Rafael Nadal calls for tougher punishments on players after Alexander Zverev case

Rafael Nadal has called for players to be hit with tougher punishments if they are found to have violated conduct rules after Alexander Zverev was handed a suspended eight-week ban for his on-court outburst in Mexico last month.

Zverev, the world number three, has been allowed to return the court and is set to play in the ATP Masters Series in Indian Wells this week, but any further incidents of unsportsmanlike conduct or verbal abuse will see the ban come into effect.

The German was thrown out of the Mexico Open last month after he attacked the chair of umpire Alessandro Germani with his racket at the end of a doubles match but the ATP’s ruling, which followed an investigation into the incident, was criticised.

Serena Williams said she would “probably be in jail” if she had attacked an umpire’s chair in the manner of Zverev while Mats Wilander suggest a three to six month ban would have been appropriate.

Speaking ahead of the tournament in Indian Wells, Nadal said that he was glad Zverev was hit with a lengthier punishment due to his relationship with the 23-year-old, but admitted stricter punishments were needed to “protect the sport”.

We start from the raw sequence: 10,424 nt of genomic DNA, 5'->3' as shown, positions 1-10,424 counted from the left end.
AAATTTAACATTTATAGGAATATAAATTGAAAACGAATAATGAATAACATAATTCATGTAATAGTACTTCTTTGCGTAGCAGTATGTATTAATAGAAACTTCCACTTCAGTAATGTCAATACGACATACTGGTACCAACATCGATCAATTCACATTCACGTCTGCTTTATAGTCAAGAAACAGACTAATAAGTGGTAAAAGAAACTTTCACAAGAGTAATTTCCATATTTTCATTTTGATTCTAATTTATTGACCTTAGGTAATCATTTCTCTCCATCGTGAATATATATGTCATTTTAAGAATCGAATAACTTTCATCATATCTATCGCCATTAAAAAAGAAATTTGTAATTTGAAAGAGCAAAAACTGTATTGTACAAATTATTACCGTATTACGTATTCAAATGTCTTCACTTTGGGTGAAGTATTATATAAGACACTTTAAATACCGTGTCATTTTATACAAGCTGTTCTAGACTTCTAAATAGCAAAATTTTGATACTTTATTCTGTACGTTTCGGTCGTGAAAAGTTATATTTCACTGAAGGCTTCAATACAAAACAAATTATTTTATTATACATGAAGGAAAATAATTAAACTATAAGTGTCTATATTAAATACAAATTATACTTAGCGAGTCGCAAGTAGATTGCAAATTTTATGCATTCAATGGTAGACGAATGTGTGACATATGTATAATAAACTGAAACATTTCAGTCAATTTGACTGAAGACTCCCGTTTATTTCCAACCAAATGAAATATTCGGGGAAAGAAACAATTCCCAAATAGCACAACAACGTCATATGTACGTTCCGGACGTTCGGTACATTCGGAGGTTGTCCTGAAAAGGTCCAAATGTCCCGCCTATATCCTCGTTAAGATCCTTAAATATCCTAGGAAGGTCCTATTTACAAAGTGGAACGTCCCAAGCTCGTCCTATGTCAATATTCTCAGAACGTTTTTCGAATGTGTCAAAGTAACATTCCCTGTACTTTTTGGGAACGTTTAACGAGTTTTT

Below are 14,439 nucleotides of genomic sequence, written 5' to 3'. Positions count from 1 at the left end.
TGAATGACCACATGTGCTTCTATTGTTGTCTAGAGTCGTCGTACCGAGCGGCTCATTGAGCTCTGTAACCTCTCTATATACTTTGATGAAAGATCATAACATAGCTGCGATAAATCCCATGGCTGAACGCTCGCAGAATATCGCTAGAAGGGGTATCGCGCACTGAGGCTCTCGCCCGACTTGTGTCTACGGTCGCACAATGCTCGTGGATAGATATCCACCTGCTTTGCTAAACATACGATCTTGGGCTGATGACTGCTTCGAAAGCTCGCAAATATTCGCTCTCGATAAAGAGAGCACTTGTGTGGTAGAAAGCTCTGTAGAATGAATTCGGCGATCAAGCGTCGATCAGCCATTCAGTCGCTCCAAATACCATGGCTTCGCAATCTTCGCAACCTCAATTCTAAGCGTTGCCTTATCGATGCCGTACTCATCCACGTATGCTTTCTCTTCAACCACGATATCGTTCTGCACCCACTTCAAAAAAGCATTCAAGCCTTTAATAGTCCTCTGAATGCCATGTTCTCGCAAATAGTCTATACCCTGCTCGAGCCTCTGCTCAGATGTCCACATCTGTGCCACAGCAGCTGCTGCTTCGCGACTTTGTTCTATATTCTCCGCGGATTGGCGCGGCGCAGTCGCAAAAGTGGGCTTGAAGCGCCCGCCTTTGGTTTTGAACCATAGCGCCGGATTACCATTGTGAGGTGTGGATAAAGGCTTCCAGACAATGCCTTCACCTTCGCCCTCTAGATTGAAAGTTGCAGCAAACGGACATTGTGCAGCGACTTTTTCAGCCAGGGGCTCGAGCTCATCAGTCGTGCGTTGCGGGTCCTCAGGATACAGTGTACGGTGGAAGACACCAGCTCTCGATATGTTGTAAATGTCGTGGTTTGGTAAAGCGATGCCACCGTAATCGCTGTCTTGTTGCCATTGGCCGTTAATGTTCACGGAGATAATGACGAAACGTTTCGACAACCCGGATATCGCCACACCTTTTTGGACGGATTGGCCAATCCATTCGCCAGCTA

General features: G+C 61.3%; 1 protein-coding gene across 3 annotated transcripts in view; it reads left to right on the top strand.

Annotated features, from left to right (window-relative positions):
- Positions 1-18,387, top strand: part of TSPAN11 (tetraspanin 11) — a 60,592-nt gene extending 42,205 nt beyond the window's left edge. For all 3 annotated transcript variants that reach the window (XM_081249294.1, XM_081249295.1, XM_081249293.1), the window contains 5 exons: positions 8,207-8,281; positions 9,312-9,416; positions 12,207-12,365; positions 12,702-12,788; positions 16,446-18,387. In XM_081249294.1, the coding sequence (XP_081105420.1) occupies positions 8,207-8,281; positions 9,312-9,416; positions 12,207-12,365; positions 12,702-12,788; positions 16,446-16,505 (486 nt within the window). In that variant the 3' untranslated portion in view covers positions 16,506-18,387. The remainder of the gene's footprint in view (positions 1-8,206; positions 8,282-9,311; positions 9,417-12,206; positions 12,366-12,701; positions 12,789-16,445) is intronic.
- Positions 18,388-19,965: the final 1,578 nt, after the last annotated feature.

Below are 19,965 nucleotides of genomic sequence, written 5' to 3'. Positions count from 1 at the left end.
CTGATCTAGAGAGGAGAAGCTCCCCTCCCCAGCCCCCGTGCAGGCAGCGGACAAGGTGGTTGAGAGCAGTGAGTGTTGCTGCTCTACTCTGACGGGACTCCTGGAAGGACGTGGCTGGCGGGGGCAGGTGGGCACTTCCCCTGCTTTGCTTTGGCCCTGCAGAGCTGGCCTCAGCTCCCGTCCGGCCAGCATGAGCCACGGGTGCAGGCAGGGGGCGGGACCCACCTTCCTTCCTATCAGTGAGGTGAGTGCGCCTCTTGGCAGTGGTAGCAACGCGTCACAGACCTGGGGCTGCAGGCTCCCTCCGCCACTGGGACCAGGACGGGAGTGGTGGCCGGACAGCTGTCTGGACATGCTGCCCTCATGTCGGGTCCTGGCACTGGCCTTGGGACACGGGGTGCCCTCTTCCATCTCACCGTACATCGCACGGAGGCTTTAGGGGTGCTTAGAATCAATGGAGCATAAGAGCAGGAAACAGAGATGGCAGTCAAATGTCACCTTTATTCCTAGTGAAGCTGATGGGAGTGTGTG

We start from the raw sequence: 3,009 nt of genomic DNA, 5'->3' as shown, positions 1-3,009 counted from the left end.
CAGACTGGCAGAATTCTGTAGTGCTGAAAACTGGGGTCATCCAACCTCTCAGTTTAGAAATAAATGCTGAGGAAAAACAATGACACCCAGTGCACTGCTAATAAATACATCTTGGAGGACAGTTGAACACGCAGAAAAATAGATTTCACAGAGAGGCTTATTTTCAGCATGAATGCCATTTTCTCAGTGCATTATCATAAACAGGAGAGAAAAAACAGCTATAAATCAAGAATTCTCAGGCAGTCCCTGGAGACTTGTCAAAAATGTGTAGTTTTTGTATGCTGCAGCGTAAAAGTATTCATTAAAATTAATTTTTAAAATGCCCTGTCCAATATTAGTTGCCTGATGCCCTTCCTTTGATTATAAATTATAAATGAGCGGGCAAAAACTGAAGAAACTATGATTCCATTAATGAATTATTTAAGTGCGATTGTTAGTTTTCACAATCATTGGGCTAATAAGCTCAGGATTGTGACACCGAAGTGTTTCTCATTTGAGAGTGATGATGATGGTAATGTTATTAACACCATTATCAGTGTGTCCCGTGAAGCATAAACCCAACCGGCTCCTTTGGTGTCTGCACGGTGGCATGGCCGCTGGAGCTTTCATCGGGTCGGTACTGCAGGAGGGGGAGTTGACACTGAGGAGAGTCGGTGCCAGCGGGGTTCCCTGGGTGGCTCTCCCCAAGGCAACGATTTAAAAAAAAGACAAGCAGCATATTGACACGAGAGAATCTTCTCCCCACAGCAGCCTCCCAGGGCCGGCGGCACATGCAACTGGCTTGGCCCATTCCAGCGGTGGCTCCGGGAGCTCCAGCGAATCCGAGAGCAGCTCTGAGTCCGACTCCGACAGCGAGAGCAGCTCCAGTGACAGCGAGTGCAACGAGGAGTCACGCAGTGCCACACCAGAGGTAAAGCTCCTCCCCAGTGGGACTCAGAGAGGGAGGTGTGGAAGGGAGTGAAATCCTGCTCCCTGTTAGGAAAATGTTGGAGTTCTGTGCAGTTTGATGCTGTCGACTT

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“It’s so difficult to talk in my position because from one point of view, I have a good relationship with Sascha [Zverev],” Nadal said. “I like him and I practice with him very often. I wish him all the very best and he knows that he was wrong, honestly, and he recognised that very early. So that’s a positive thing in his side, in my opinion.

“On the other hand … if we’re not able to control and create a rule or a way to penalise this type of attitudes a little bit in a stronger way, then we as a players, we feel stronger and stronger all the time. We need to be a positive example, especially for the kids watching us.

“So from one side, I don’t want a penalisation for Sascha because I like him and I have very good relationship with him. In the other hand … I’d like to see something harder for this kind of attitudes, not only him, I mean in general terms because this protects the sport and protects the referees.”

Zverev has since called the incident the “worst moment of his life”. “It still is embarrassing for me now,” the Tokyo Olympics gold medal winner said.

“Walking around the locker room, it’s not a nice feeling. But we all do mistakes. I’m also a human being, and I can guarantee you I will never act this way again in my life. It was definitely the worst moment of my life.”

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